Gays and lesbians deserve to be “treated like all Americans,” President Obama said at Wednesday’s news conference, but he stopped short of endorsing same-sex marriage.
“I’m not going to make news on that today,” he joked in response to a reporter’s question.
The president has been on the record as opposing same-sex marriage, but has sought to navigate a middle position by saying the matter should be decided by individual states, not the federal government.
Speaking in the East Room of the White House, Obama lauded the recent move by the New York Legislature to legalize same-sex marriage, calling it “a good thing.”
“I think what you’re seeing is a profound recognition on the part of the American people that gays and lesbians and transgender persons are our brothers, our sisters, our children, our cousins, our friends, our co-workers, and that they’ve got to be treated like every other American. And I think that principle will win out,” he said.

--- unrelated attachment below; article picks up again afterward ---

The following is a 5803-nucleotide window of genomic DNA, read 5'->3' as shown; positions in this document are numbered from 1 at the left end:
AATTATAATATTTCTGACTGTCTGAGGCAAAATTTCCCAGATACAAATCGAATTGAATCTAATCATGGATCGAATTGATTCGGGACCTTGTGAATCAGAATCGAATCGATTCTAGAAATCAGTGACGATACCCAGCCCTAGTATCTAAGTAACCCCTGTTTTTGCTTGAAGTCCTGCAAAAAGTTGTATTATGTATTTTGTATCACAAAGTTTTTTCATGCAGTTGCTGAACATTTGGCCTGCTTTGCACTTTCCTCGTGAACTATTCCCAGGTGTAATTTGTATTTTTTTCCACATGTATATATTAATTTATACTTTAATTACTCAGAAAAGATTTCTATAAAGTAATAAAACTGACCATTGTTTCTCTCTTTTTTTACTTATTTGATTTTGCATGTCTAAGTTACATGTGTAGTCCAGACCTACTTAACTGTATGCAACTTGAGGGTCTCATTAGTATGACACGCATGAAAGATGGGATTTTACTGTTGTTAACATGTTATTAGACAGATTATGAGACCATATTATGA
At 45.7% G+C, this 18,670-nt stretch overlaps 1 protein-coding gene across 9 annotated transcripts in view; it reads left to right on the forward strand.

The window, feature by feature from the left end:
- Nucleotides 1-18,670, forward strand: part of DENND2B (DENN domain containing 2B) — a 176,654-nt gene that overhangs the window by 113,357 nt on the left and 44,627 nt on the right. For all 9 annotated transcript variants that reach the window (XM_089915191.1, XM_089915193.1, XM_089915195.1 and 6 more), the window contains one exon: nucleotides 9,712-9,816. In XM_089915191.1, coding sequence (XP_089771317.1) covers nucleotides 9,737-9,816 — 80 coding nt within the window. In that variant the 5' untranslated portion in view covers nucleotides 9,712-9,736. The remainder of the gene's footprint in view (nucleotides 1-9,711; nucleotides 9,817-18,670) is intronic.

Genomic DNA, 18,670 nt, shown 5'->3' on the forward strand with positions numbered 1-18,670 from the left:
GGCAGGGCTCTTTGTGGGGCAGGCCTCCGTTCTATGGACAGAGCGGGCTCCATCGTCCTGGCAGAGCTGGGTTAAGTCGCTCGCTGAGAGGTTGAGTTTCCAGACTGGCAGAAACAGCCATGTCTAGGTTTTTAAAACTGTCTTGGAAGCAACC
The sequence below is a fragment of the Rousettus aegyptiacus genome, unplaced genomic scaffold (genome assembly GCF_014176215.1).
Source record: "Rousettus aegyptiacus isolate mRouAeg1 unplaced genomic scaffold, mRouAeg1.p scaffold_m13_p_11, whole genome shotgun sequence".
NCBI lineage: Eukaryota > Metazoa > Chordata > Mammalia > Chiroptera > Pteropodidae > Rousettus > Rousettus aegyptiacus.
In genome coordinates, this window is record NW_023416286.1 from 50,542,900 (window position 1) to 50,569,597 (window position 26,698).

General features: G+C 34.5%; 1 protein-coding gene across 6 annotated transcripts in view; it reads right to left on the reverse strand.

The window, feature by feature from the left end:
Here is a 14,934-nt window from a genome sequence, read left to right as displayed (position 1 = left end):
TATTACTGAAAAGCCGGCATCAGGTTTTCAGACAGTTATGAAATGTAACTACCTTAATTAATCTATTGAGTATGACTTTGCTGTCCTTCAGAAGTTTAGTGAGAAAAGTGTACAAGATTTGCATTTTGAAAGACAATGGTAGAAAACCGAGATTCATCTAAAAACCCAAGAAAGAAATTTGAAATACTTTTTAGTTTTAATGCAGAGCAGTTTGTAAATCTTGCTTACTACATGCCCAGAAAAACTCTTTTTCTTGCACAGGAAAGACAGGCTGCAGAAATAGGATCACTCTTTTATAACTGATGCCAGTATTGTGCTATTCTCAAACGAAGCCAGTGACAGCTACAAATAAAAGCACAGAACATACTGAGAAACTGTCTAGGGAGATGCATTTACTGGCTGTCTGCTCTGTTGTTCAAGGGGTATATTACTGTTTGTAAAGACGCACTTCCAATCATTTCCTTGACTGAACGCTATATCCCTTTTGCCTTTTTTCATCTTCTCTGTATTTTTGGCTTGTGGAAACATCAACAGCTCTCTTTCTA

But Obama said the question remained one for states to resolve. Connecticut, Iowa, Massachusetts, New Hampshire, New York, Vermont and the District of Columbia allow same-sex marriage.
“Each community is going to be different and each state is going to be different,” he said.
Obama touted his administration’s accomplishments on behalf of the gay community, including ending the military’s “don’t ask, don’t tell” policy and refusing to defend the federal Defense of Marriage Act.
“We’re moving in a direction of greater equality, and I think that’s a good thing,” he said.
But Obama gave no sign that he planned to embrace same-sex marriage.
When asked about it again, he said, “I’ll keep giving you the same answer until I give you a different one.”